New research suggests that an emerging deep learning-based algorithm based on biparametric magnetic resonance imaging (bpMRI) may provide a viable alternative for detecting prostate cancer recurrence in patients with large gland volumes and those previously treated with external beam radiation treatment (EBRT).
For the study, recently published in the European Journal of Radiology, researchers compared a bpMRI-based deep learning model versus prospective radiologist assessment of multiparametric MRI (mpMRI) for prostate cancer (PCa) recurrence in 62 patients (median age of 70) who had prior radiotherapy treatment for the disease. All patients in the cohort had mpMRI and subsequent MRI/ultrasound fusion-guided and/or systematic biopsy, according to the study.
Out of 46 patients who had a total of 56 recurrent PCa foci, the researchers found the deep learning model detected a total of 40 lesions in 35 patients. In comparison to prospective interpretation by radiology with mpMRI, the deep learning model had a 15.2 percent lower sensitivity at the patient level (76.1 percent vs. 91.3 percent) and a 16.1 percent lower sensitivity at the lesion level (71.4 percent vs. 87.5 percent).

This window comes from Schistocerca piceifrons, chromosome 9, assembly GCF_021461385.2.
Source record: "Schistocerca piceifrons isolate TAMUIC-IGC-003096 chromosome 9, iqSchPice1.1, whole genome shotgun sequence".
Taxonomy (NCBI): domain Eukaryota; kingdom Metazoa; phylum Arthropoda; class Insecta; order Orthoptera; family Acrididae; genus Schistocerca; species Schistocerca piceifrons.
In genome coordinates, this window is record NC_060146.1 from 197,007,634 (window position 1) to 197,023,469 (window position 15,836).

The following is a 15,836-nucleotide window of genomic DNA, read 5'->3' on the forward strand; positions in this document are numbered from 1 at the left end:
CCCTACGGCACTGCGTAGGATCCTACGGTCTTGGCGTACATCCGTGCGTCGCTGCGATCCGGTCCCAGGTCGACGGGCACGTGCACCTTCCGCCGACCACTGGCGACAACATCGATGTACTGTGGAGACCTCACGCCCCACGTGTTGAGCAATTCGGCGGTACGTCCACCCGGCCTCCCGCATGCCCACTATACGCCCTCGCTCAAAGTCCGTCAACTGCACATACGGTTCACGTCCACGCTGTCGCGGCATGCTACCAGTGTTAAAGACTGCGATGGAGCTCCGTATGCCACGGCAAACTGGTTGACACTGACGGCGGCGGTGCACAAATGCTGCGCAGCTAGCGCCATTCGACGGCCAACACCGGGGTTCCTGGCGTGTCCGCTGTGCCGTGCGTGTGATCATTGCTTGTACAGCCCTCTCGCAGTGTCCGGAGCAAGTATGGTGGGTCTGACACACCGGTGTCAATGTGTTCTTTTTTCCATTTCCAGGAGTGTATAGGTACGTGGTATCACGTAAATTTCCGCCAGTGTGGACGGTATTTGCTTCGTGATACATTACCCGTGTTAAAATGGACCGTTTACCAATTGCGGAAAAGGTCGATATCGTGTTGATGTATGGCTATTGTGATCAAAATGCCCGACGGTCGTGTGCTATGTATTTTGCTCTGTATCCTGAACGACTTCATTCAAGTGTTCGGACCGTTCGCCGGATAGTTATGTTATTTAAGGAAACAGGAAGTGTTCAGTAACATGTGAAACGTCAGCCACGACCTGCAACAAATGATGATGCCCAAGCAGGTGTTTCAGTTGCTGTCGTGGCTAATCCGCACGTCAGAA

Here one can see imaging, including T2-weighted MRI (A), diffusion-weighted MRI (C) and dynamic contrast-enhanced MRI (D), for an 82-year-old male who had a serum PSA level of 9.33 ng/ml and previous external beam radiation therapy (EBRT) for prostate cancer. The lesions in the right mid-base anterior transition zone (see arrows) and the right mid-periurethral transition zone (see arrowhead) were also detected with AI prediction and probability maps (see E and F) and were confirmed as prostate cancer recurrence with targeted biopsies. (Images courtesy of the European Journal of Radiology.)
The study authors also noted that in patients with prior external beam radiation treatment (EBRT), the deep learning model had an 81.5 percent sensitivity rate at the patient level and a 79.4 percent sensitivity rate at the lesion level for PCa recurrence. For patients with gland volumes greater than 34 ml, the researchers found that the deep learning model had a 100 percent sensitivity rate at the patient level and a 94.1 percent sensitivity rate at the lesion level.